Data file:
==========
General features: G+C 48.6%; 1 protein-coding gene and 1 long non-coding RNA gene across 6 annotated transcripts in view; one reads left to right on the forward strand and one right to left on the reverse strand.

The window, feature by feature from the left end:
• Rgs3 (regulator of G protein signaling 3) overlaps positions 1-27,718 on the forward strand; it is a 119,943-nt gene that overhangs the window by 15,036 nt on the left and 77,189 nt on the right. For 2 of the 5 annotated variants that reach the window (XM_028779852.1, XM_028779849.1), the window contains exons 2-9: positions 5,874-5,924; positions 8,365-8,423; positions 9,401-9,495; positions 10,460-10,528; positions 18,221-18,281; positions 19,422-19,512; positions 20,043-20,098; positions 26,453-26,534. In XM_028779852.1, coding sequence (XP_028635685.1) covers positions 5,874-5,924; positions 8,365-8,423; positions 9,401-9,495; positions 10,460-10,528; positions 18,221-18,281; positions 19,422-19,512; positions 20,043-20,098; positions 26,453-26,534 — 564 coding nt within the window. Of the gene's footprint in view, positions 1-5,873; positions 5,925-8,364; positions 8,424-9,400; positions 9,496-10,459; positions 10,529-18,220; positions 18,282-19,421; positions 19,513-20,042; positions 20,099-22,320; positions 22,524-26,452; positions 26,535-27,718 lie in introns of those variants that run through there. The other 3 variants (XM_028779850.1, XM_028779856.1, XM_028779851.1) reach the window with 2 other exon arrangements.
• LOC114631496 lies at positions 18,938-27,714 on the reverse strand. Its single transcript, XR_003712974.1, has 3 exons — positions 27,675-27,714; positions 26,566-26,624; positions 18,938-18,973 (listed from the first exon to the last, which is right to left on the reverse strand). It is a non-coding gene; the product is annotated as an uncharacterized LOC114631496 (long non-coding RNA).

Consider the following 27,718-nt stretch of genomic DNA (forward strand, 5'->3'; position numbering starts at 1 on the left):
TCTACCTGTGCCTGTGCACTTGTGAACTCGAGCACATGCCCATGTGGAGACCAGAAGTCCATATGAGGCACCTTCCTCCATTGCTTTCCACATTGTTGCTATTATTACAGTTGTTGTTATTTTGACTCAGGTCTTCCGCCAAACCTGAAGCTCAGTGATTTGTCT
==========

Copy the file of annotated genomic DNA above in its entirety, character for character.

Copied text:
General features: G+C 48.6%; 1 protein-coding gene and 1 long non-coding RNA gene across 6 annotated transcripts in view; one reads left to right on the forward strand and one right to left on the reverse strand.

The window, feature by feature from the left end:
• Rgs3 (regulator of G protein signaling 3) overlaps positions 1-27,718 on the forward strand; it is a 119,943-nt gene that overhangs the window by 15,036 nt on the left and 77,189 nt on the right. For 2 of the 5 annotated variants that reach the window (XM_028779852.1, XM_028779849.1), the window contains exons 2-9: positions 5,874-5,924; positions 8,365-8,423; positions 9,401-9,495; positions 10,460-10,528; positions 18,221-18,281; positions 19,422-19,512; positions 20,043-20,098; positions 26,453-26,534. In XM_028779852.1, coding sequence (XP_028635685.1) covers positions 5,874-5,924; positions 8,365-8,423; positions 9,401-9,495; positions 10,460-10,528; positions 18,221-18,281; positions 19,422-19,512; positions 20,043-20,098; positions 26,453-26,534 — 564 coding nt within the window. Of the gene's footprint in view, positions 1-5,873; positions 5,925-8,364; positions 8,424-9,400; positions 9,496-10,459; positions 10,529-18,220; positions 18,282-19,421; positions 19,513-20,042; positions 20,099-22,320; positions 22,524-26,452; positions 26,535-27,718 lie in introns of those variants that run through there. The other 3 variants (XM_028779850.1, XM_028779856.1, XM_028779851.1) reach the window with 2 other exon arrangements.
• LOC114631496 lies at positions 18,938-27,714 on the reverse strand. Its single transcript, XR_003712974.1, has 3 exons — positions 27,675-27,714; positions 26,566-26,624; positions 18,938-18,973 (listed from the first exon to the last, which is right to left on the reverse strand). It is a non-coding gene; the product is annotated as an uncharacterized LOC114631496 (long non-coding RNA).

Consider the following 27,718-nt stretch of genomic DNA (forward strand, 5'->3'; position numbering starts at 1 on the left):
TCTACCTGTGCCTGTGCACTTGTGAACTCGAGCACATGCCCATGTGGAGACCAGAAGTCCATATGAGGCACCTTCCTCCATTGCTTTCCACATTGTTGCTATTATTACAGTTGTTGTTATTTTGACTCAGGTCTTCCGCCAAACCTGAAGCTCAGTGATTTGTCT